INDUSTRY
March 21, 2018

5 Tips To Deal With Bad Smells As A Nurse - From The Pros

5 Tips To Deal With Bad Smells As A Nurse - From The Pros
Angelina Walker By: Angelina Walker

Dealing with not-so-pleasant smells is common in the nursing profession. Vomit, feces, infections, body odors...c-diff are everyday occurrences in the life of a nurse. Yes, some nurses eventually “get used to” foul odors while others continue to struggle. Overall, we do our absolute best to show empathy and maintain the dignity of our patients. 

Scientifically and evolutionary speaking, humans are turned off by foul odors as a defense mechanism - bad odors are associated with illness and disease. 

Of course, our bodies have developed a coping mechanism for dealing with bad smells that last longer than a few seconds. For most people, our noses will be attracted to better-smelling aromas. 

Still, many nurses continue to struggle to cope with foul odors. We asked our nursing community of over 300K nurses on Instagram to share their best tips. 

Here is what they recommended: 

1. Research the patient’s chart before entering the room.

If a patient just defecated or vomited there’s really no way to prepare for that. However, a review of the patient’s chart will tell you if they have some other infection that may produce an odor. Know their condition and prepare accordingly.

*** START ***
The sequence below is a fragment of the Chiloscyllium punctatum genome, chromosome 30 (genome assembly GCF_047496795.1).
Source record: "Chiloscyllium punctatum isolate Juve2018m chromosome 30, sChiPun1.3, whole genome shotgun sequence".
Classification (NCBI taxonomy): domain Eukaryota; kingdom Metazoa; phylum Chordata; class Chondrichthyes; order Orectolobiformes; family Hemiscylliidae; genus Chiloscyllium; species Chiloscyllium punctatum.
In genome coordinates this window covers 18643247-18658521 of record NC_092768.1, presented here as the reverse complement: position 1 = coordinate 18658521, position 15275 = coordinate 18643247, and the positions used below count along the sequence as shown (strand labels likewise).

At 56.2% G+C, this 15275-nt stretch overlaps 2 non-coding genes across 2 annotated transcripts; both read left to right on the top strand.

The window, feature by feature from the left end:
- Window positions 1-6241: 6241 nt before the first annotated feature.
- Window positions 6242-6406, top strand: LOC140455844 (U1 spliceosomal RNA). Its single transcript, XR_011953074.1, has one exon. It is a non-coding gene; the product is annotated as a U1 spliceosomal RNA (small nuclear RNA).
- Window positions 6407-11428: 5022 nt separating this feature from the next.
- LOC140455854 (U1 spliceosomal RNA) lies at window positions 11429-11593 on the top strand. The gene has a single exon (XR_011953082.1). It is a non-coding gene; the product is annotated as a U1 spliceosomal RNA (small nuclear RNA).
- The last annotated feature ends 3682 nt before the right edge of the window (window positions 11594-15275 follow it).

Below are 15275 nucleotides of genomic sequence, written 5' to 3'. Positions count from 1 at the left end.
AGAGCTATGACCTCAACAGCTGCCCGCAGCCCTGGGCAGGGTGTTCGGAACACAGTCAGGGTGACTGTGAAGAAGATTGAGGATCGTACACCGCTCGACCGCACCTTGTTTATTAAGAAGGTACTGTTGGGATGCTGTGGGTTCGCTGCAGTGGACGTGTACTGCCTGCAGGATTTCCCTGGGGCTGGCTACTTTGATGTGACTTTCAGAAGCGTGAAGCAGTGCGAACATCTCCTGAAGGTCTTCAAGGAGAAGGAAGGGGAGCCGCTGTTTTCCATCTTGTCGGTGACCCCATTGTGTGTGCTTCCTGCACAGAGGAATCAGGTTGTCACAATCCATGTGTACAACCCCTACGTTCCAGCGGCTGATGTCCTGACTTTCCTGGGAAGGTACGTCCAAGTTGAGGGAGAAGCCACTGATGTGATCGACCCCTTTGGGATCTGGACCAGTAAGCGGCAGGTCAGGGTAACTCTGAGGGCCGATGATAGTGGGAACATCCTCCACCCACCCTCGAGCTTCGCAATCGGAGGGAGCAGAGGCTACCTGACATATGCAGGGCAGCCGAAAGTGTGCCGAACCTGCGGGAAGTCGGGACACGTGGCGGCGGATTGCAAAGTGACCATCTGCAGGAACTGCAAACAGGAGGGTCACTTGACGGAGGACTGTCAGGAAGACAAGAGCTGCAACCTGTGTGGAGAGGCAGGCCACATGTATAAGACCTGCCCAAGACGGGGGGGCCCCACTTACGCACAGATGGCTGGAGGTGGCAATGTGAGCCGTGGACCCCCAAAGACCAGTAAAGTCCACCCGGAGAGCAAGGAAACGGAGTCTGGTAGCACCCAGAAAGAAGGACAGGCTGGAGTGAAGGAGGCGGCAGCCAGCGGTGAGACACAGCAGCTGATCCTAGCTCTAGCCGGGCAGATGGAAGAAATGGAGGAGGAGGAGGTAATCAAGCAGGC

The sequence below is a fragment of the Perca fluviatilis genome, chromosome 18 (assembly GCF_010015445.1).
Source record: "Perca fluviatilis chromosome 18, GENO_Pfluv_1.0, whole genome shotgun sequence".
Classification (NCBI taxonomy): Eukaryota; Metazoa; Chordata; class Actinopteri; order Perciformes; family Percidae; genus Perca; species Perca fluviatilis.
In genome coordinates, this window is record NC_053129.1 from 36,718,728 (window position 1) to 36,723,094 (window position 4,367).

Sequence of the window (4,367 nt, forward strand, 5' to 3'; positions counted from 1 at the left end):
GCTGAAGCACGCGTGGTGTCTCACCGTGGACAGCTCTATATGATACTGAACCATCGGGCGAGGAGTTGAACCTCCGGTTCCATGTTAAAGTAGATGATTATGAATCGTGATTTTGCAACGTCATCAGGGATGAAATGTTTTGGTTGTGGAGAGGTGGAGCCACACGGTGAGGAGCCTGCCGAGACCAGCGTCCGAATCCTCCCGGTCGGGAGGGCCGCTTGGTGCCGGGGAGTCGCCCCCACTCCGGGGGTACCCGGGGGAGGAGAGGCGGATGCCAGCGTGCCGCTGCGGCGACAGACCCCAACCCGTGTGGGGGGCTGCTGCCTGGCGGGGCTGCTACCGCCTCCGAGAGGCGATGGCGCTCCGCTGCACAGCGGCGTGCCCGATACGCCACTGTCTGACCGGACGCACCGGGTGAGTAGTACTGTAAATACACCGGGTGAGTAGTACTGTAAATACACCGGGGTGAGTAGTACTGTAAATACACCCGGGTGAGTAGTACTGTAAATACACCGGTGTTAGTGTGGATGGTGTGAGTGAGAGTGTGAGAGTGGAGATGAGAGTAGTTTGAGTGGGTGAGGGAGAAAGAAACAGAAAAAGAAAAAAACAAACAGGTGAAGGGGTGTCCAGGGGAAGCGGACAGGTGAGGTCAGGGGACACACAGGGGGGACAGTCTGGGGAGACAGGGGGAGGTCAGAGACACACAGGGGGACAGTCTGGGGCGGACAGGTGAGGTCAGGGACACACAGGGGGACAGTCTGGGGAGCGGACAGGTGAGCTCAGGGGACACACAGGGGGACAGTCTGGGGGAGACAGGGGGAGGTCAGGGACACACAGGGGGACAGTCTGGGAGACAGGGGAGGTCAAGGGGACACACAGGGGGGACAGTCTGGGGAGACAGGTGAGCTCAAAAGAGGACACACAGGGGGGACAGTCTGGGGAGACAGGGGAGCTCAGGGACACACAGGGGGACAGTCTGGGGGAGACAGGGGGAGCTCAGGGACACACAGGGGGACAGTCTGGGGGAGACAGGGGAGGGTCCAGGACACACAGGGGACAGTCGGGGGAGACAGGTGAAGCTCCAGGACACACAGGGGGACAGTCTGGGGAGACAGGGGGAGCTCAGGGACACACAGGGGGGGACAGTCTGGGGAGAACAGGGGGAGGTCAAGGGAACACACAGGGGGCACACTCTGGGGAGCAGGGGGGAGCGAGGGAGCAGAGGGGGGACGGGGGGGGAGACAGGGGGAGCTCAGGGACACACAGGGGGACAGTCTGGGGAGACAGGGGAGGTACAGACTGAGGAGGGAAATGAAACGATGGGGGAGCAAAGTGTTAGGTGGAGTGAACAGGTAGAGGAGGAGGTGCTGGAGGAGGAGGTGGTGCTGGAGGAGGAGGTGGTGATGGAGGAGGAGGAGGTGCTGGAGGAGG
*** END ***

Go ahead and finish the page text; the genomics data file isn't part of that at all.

2. Keep your patient and their room clean. 

You can control some odors by keeping the patient’s body clean, cleaning up smelly messes promptly and keeping their room tidy.

3. Follow these tips to decrease odors

  • Put coffee grounds in the patient’s room. Coffee grounds are powerful and absorb all sorts of smells.  
  • Wear two masks and overpower the bad smell with these tips: 
  • Carry a travel-size container of vapor rub, apply under the nose
  • Essential oils such as lavender or peppermint: apply to the wrist and under the nose. 
  • Wear mint flavored chapstick
  • Chew strong mint-flavored gum
  • Put a dab of toothpaste between the two masks
  • Listerine strips
  • Cough drops

4. Breath through your mouth.

Many nurses report feeling like they “taste” the smell. Might not be for everyone but, worth a try!

5. Think empathetic thoughts.

Nursing and empathy go hand-in-hand when dealing with patients. Simply replacing negative thoughts with empathic thoughts can change how you react to smells. 

Nursing is so much more than learning to cope with foul odors but, we hope these tips will provide relief to those who are struggling. 

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